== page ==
A lot has been and will be written about Facebook’s IPO filing but I wanted to post some thoughts on how it could affect the social game industry. Overall, I think the IPO will in the medium term have many of the same consequences that I predicted the Zynga IPO would create (my most recent post on Zynga IPO).
Valuations Will Continue to Rationalize
Facebook valuation will continue the move to rational valuations in the social gaming space. Although Facebook is likely to go public at a very aggressive valuation, the multiples will likely serve as an upper boundary for social game companies. The P-E and P-R (price to earnings and price to revenue) ratios will be the most investors or acquirers are likely to pay for social game companies (and my guess is social game companies will get a significantly lower multiple). Many are going to think that if Facebook ends up with a $100 billion valuation, how could that hurt. Where it will hurt is the social game company that is seeking a $1 billion valuation. If its revenue is not 1/100 of Facebook (about $37 million), it will be impossible to justify a higher multiple than Zuck’s team (no matter how big your next game is going to be).
Facebook May Become a Competitor
Looking at the numbers and risk factors, I now think there is a strong chance that Facebook enters the game space as a first party publisher. In the past, I had pooh-poohed the chance of Facebook becoming a gaming company as I did not feel there was an economic reason for them to. Right now they bear no development risk, get 30 percent of in app transactions, generate a high percentage of their ad revenue from game companies and serve another high percentage of ads around games. Why get into the notoriously risky and costly game business (see THQ) when they can make so much with so little risk.
First, they have to spend the up to $10 billion they raise. With all the news about federal spending and deficits, it is easy to forget how much money $10 billion actually is (or even $5 billion). For those who do not have a doctorate in mathematics, $10 billion is $100 million one hundred times. To put that into perspective, there are probably only two or three non-Asian social game companies that have $100 million in revenue. Facebook is raising the cash for a reason. Much will go to the investors and founder but the company will still have a huge cash hoard. They have shown no interest in acquiring other social networks either domestically or internationally, as they have can compete effectively without an acquisition premium. Internal development would give Facebook a way to get the games their game team keeps saying they want, new genres and HTML5 games to support its mobile initiatives.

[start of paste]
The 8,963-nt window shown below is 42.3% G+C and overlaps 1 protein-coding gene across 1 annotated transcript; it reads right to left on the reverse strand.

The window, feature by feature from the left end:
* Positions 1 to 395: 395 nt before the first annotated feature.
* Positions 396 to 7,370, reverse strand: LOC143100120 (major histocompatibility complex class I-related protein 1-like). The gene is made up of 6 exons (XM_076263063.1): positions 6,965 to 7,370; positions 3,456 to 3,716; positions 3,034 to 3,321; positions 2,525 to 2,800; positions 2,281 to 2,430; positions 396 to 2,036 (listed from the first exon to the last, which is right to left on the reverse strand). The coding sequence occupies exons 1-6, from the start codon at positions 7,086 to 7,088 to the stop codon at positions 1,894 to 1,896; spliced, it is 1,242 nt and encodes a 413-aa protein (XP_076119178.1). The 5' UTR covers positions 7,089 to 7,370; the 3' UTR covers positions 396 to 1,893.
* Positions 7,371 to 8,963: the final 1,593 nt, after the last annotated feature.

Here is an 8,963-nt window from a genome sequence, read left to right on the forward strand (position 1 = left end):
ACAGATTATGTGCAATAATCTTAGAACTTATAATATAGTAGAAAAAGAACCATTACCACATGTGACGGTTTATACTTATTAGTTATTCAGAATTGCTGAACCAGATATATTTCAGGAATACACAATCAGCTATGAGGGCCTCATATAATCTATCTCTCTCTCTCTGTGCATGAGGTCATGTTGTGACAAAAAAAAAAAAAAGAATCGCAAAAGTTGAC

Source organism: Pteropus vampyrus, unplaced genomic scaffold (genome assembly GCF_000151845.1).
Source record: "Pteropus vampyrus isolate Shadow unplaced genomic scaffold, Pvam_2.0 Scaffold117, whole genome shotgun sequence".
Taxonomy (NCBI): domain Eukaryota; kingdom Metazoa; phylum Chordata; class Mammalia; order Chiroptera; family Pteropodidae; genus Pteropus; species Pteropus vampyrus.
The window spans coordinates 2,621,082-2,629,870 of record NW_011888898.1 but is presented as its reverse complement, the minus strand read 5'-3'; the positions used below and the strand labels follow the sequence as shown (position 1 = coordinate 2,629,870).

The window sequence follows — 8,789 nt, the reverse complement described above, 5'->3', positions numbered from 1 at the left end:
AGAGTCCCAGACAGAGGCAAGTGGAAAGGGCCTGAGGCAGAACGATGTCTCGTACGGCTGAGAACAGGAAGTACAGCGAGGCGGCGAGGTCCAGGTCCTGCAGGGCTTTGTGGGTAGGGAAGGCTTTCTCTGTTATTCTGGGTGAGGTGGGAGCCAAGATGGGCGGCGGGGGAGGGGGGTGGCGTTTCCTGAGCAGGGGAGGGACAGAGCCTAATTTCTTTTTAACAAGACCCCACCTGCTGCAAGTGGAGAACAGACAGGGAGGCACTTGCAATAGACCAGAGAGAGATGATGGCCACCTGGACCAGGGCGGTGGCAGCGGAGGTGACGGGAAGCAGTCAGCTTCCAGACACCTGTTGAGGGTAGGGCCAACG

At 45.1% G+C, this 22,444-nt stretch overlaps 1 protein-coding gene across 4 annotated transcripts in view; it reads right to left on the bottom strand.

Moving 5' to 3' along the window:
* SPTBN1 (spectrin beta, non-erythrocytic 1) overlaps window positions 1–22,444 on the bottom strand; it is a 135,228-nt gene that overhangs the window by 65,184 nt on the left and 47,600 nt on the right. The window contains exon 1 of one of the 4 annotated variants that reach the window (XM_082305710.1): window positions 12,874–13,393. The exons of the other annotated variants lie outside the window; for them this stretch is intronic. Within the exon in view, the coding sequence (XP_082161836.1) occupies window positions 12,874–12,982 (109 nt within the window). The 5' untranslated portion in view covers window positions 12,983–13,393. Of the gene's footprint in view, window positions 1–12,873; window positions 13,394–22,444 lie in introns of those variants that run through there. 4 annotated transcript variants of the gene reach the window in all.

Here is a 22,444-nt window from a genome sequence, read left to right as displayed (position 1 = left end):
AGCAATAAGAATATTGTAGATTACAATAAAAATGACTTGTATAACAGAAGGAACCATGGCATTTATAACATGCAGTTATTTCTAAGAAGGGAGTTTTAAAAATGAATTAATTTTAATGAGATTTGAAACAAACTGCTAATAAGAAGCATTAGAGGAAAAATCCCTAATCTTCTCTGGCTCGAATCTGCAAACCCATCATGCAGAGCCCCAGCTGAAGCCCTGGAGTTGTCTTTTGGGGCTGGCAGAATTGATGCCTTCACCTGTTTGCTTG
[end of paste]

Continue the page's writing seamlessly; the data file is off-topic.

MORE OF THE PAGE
Second, Zynga has too much leverage. A $100 billion company cannot rely on one partner for 12 percent of its revenue; it is not a smart business decision. Analysts have frequently criticized Zynga for its reliance on Facebook but it is clearly a two way street and any degradation of its relationship with Zynga would significantly impact Facebook’s numbers. Just as the market has pushed Zynga to reduce its dependence on Facebook (through mobile acquisitions, building its own portal, etc.), analysts will also push Facebook to lessen its exposure to Zynga. With $10 billion in its pocket, it would make more sense for them to create games internally instead of trading one dependency for another.
Finally, Amazon is creating a precedent of moving from a sales platform to a publisher/content creator (and in the game space, Nintendo, Sony and Microsoft have done it since day one). Amazon is wooing top authors (NY Times article on Amazon’s publishing strategy) to go directly through a flagship publishing line. If Amazon feels they can move into content creation from a distribution strategy, the team in Palo Alto is likely to see that as a sign that it can make a comparable move without alienating its social game publishers (or alienate them but not enough to lose them). It may also help that Amazon is apparently moving into social gaming itself, creating even more incentive for Facebook to invest in game development.
What The IPO Means
As I mentioned in earlier posts, I think the rationalization regarding valuations will have a great long-term impact, forcing our industry to create stronger content more efficiently. Even if Facebook enters development space itself, there should still be room for competitors. Third party games generate so much money for Facebook they are not likely to cut off or even damage significantly that revenue stream. What it probably will do is make it even more competitive to acquire and retain users. If you are creating great social games, however, people will continue to play and monetize.